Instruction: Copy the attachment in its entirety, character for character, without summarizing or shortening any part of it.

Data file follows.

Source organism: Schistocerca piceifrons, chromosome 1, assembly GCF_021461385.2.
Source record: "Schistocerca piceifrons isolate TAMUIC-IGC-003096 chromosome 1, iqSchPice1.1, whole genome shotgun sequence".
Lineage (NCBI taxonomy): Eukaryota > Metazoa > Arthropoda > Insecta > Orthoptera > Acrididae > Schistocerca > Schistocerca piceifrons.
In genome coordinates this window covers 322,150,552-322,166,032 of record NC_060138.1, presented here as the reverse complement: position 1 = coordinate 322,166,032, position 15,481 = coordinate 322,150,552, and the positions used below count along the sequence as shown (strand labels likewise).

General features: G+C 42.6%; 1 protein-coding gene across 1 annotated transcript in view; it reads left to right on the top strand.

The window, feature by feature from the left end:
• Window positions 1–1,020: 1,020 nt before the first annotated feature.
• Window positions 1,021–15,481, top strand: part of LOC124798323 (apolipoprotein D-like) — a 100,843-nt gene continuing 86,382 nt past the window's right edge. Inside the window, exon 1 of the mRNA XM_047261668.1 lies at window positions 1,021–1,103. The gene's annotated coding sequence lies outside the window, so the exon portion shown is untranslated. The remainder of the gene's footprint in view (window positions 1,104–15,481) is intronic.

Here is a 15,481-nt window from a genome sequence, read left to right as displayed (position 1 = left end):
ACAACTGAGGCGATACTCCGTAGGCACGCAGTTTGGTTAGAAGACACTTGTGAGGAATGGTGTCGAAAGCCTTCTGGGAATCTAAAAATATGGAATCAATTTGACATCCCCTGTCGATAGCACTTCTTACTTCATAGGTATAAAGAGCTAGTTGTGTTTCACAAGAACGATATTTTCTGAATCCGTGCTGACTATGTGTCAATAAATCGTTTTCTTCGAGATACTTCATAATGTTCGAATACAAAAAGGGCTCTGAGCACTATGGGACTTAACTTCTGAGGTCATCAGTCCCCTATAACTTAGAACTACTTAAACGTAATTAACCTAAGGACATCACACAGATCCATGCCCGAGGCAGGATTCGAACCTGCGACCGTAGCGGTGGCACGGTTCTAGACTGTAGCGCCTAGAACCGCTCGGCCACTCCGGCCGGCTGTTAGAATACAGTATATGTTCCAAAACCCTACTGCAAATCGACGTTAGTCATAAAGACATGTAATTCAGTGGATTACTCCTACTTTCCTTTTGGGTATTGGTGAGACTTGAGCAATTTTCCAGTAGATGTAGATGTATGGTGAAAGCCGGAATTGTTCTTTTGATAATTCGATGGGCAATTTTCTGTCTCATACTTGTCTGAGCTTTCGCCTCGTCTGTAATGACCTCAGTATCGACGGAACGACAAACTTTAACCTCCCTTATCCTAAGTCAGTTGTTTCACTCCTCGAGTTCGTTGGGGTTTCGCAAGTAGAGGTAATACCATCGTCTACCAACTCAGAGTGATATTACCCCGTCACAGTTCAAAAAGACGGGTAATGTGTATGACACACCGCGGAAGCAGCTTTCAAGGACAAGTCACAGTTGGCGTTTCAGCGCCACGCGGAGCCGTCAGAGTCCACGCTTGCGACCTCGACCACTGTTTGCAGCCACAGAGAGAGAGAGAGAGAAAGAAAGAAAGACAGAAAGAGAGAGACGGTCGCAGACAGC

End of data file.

Source organism: Schistocerca piceifrons, chromosome 1, assembly GCF_021461385.2.
Source record: "Schistocerca piceifrons isolate TAMUIC-IGC-003096 chromosome 1, iqSchPice1.1, whole genome shotgun sequence".
Lineage (NCBI taxonomy): Eukaryota > Metazoa > Arthropoda > Insecta > Orthoptera > Acrididae > Schistocerca > Schistocerca piceifrons.
In genome coordinates this window covers 322,150,552-322,166,032 of record NC_060138.1, presented here as the reverse complement: position 1 = coordinate 322,166,032, position 15,481 = coordinate 322,150,552, and the positions used below count along the sequence as shown (strand labels likewise).

General features: G+C 42.6%; 1 protein-coding gene across 1 annotated transcript in view; it reads left to right on the top strand.

The window, feature by feature from the left end:
• Window positions 1–1,020: 1,020 nt before the first annotated feature.
• Window positions 1,021–15,481, top strand: part of LOC124798323 (apolipoprotein D-like) — a 100,843-nt gene continuing 86,382 nt past the window's right edge. Inside the window, exon 1 of the mRNA XM_047261668.1 lies at window positions 1,021–1,103. The gene's annotated coding sequence lies outside the window, so the exon portion shown is untranslated. The remainder of the gene's footprint in view (window positions 1,104–15,481) is intronic.

Here is a 15,481-nt window from a genome sequence, read left to right as displayed (position 1 = left end):
ACAACTGAGGCGATACTCCGTAGGCACGCAGTTTGGTTAGAAGACACTTGTGAGGAATGGTGTCGAAAGCCTTCTGGGAATCTAAAAATATGGAATCAATTTGACATCCCCTGTCGATAGCACTTCTTACTTCATAGGTATAAAGAGCTAGTTGTGTTTCACAAGAACGATATTTTCTGAATCCGTGCTGACTATGTGTCAATAAATCGTTTTCTTCGAGATACTTCATAATGTTCGAATACAAAAAGGGCTCTGAGCACTATGGGACTTAACTTCTGAGGTCATCAGTCCCCTATAACTTAGAACTACTTAAACGTAATTAACCTAAGGACATCACACAGATCCATGCCCGAGGCAGGATTCGAACCTGCGACCGTAGCGGTGGCACGGTTCTAGACTGTAGCGCCTAGAACCGCTCGGCCACTCCGGCCGGCTGTTAGAATACAGTATATGTTCCAAAACCCTACTGCAAATCGACGTTAGTCATAAAGACATGTAATTCAGTGGATTACTCCTACTTTCCTTTTGGGTATTGGTGAGACTTGAGCAATTTTCCAGTAGATGTAGATGTATGGTGAAAGCCGGAATTGTTCTTTTGATAATTCGATGGGCAATTTTCTGTCTCATACTTGTCTGAGCTTTCGCCTCGTCTGTAATGACCTCAGTATCGACGGAACGACAAACTTTAACCTCCCTTATCCTAAGTCAGTTGTTTCACTCCTCGAGTTCGTTGGGGTTTCGCAAGTAGAGGTAATACCATCGTCTACCAACTCAGAGTGATATTACCCCGTCACAGTTCAAAAAGACGGGTAATGTGTATGACACACCGCGGAAGCAGCTTTCAAGGACAAGTCACAGTTGGCGTTTCAGCGCCACGCGGAGCCGTCAGAGTCCACGCTTGCGACCTCGACCACTGTTTGCAGCCACAGAGAGAGAGAGAGAGAAAGAAAGAAAGACAGAAAGAGAGAGACGGTCGCAGACAGC